- The south-easterly winds that are forced over the neck between Devil’s Peak and Table Mountain can reach speeds of up to 130km/h (81mi/h). They clear Cape Town of its smog and heat – hence the name, The Cape Doctor.
- Prehistoric people first left evidence of their lives on Table Mountain more than 600 000 years ago.
- Table Mountain features several rare sandstone cave systems (most caves occur in limestone), the largest of which are the Wynberg Caves.
- Celebrities to have visited Table Mountain include Oprah Winfrey, Forrest Whitaker, Sting, Queen Elizabeth, Tina Turner and Skunk Anansie.
- The constellation, Mensa, was named after Table Mountain by French astrologer Nicolas Louis de Lacaille in 1754. Lacaille studied the southern sky from the top of Table Mountain. The brightest star in the Mensa constellation is Alpha Mensae. Table Mountain is the only mountain in the world to have a constellation named after it.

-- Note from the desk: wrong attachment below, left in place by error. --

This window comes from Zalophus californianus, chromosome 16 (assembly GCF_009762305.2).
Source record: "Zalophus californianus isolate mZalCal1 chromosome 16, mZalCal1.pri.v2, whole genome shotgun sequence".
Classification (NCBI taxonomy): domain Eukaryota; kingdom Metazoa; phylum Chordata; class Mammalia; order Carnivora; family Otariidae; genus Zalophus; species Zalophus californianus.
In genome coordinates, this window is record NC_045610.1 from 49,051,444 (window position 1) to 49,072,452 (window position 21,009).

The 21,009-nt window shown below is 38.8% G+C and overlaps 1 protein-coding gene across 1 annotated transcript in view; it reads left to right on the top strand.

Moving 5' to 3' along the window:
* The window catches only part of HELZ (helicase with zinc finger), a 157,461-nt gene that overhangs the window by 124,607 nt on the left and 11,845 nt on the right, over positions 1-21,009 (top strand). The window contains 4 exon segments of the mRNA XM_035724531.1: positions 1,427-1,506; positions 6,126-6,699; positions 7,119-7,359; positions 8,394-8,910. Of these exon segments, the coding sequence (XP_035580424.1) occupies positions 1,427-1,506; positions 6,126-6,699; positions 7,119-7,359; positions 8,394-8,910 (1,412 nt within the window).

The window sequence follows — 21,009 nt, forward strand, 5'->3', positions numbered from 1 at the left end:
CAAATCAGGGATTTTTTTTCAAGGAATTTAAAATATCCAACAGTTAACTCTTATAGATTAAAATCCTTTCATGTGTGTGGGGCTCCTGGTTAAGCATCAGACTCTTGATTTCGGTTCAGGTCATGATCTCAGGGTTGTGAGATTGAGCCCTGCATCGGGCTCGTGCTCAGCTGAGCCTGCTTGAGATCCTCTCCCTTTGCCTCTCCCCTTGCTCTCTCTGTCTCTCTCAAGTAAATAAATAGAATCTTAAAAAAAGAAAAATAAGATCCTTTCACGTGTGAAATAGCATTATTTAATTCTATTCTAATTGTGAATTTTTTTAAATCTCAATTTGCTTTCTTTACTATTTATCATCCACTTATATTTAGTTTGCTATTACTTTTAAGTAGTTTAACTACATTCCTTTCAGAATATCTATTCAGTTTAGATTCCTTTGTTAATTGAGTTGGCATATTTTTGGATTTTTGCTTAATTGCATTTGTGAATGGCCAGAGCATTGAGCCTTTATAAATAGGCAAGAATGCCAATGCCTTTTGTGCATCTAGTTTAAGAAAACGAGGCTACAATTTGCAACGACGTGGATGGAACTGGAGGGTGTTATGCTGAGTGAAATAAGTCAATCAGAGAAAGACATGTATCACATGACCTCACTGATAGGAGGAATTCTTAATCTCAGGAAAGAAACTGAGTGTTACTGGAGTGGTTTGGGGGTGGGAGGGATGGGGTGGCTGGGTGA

- The indigenous inhabitants of the Cape, the Khoekhoe (pronounced and popularly referred to as Khoikhoi), called Table Mountain Hoerikwaggo, meaning “sea mountain”.
- In 1503, Admiral Antonio de Saldanha anchored his fleet in the bay, climbed the mountain via Platteklip Gorge, and named it Taboa do Cabo, “Table of the Cape”.
- On World Environment Day in 1998, then President Nelson Mandela declared Table Mountain “a gift to the Earth”.
- Dassies were revered by the San as the incarnation of their Mantis god’s wife.
- The Cableway’s revolving cars carry 65 passengers. Famous visitors over time have included Irish playwright George Bernard Shaw, King George VI, the Queen Mother and Sir Edmund Hillary.
- Many large animals, including the extinct Cape lion and quagga, as well as leopard, wild dog, hippo, rhino and even elephant, ranged across the Cape Peninsula just a few hundred years ago.
- Three blockhouses were built on Table Mountain in 1796, during the first British Occupation of the Cape. Two are now in ruins, but the third, the King’s Blockhouse, on the slopes of Devil’s Peak and above the Rhodes Memorial, is still in relatively good condition.
- The Cableway has transported over 20-million people to the summit of Table Mountain.